It isn't often that Shira and I find a theologically related article that we can both agree on, but it happened when she sent me this one: When my son survived a serious accident, I didn’t thank God. I thanked Honda. Here's the setup:
Last Friday night, a semi-trailer pushed the car my son was driving into a Jersey barrier. The trailer’s back wheel landed on the hood of the car, less than six inches from my son’s head. Every window shattered, throwing glass inches from his face.
But my son has not a scratch on him.
I was so overwhelmed with gratitude that I wrote a letter to Honda praising the expertly engineered safety features that saved his life. I explained that I had been in an equally serious accident 18 years earlier and had suffered a serious brain injury and broken bones all over the right side of my body, requiring countless surgeries.
I posted the letter on Facebook, and closed it with this:
> I want to extend my thanks to the engineers who used their intelligence and skill to create a car that safe, to the crash test dummies who have died a thousand horrible deaths and to your executives who did not scrimp on safety.
> Thank you, Honda.
That last line rubbed some people the wrong way. While many who left comments on my post were just glad that my son was alive and well, others wanted to know why I had thanked Honda for that outcome. The entity that deserved my thanks, they said, was God. One commenter wrote: “I am thankful that God held your son in His embrace and I am curious why you thanked Honda rather than Him.”
What makes this story especially interesting to me is the point the author makes later in the article:
Over many years of thinking about religion and faith, I have noticed that something sad and somewhat strange happens when we thank God: We tend to stop there. We simply overlook the decisions, the science, the policies and the people who contributed to the “miracle.” To put it another way: When we focus on supernatural deliverance from harm, we often ignore all of the human ways we can improve our own safety. I am concerned that we may associate survival of serious accidents with the unpredictable hand of Providence, not with airbags, safety testing and the regulations that have put them in place.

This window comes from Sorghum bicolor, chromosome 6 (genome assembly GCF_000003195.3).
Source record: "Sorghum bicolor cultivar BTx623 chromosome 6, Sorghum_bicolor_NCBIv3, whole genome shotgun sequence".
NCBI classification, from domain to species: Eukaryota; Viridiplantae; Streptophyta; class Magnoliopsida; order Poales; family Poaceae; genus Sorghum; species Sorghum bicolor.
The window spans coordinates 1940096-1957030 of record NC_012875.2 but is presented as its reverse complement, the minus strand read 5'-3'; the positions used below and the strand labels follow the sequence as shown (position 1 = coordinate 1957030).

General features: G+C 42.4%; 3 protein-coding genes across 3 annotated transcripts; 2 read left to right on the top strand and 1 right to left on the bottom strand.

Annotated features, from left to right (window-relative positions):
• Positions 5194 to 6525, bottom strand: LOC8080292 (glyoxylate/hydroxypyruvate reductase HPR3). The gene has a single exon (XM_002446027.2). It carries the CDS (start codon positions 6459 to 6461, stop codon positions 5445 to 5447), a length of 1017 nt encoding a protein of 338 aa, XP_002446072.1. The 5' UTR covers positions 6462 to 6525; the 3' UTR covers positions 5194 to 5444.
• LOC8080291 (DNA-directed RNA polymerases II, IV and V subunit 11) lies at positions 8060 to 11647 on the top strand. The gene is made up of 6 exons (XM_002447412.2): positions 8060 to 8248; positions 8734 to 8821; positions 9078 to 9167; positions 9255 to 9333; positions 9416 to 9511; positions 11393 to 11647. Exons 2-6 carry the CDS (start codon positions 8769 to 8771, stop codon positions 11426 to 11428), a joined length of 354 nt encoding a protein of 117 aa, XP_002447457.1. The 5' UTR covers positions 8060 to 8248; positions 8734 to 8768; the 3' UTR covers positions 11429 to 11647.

I think this is an important and valid point. It reminds me of the old joke:
So there's this huge flood one day, and an entire town looks like it's going to be swallowed up by the waters. And the Police and Rescue Agencies are running all over the place trying to get people to safety.
So they send the rescue boat over to this house where a guy's sitting on the roof with the water lapping around his ankles and they say "Come on, quickly, there isn't much time"
To which he says "Nah, it's ok, God will Provide"
So about an hour later they're zooming past in the boat again and they notice the guy's still there, only the water's up to his waist, almost at the top of the roof.. "Quick" they say, get in the boat, it's going to get worse before it gets better.
"Nah, don't worry - God will Provide"
An hour after that a rescue helicopter flies over the area and notices the guy, who must be standing on the peak of the roof now, with only his head and shoulders out of the water. "GRAB THE ROPE!" they cry "IT'S YOUR ONLY HOPE!"
"Don't worry" he replies calmly "God will provide."
So he gets drowned of course. And he goes to heaven, and is a little ticked off with god for drowning him like that, and expresses his concern saying "I had FAITH, I BELIEVED in you - and still you didn't help me"
"HELP YOU?!" God replies "What MORE did you want - I sent you two boats and a helicopter!"
This story actually came at an interesting time. I'm writing this post on the first day of Chanukah, a holiday where we recognize and celebrate miracles. Here's to doing that, and to appreciating all the miraculous things happen in our lives. And when those events happen, here's to saying thanks to all those who help make those miracles happen! Even Honda.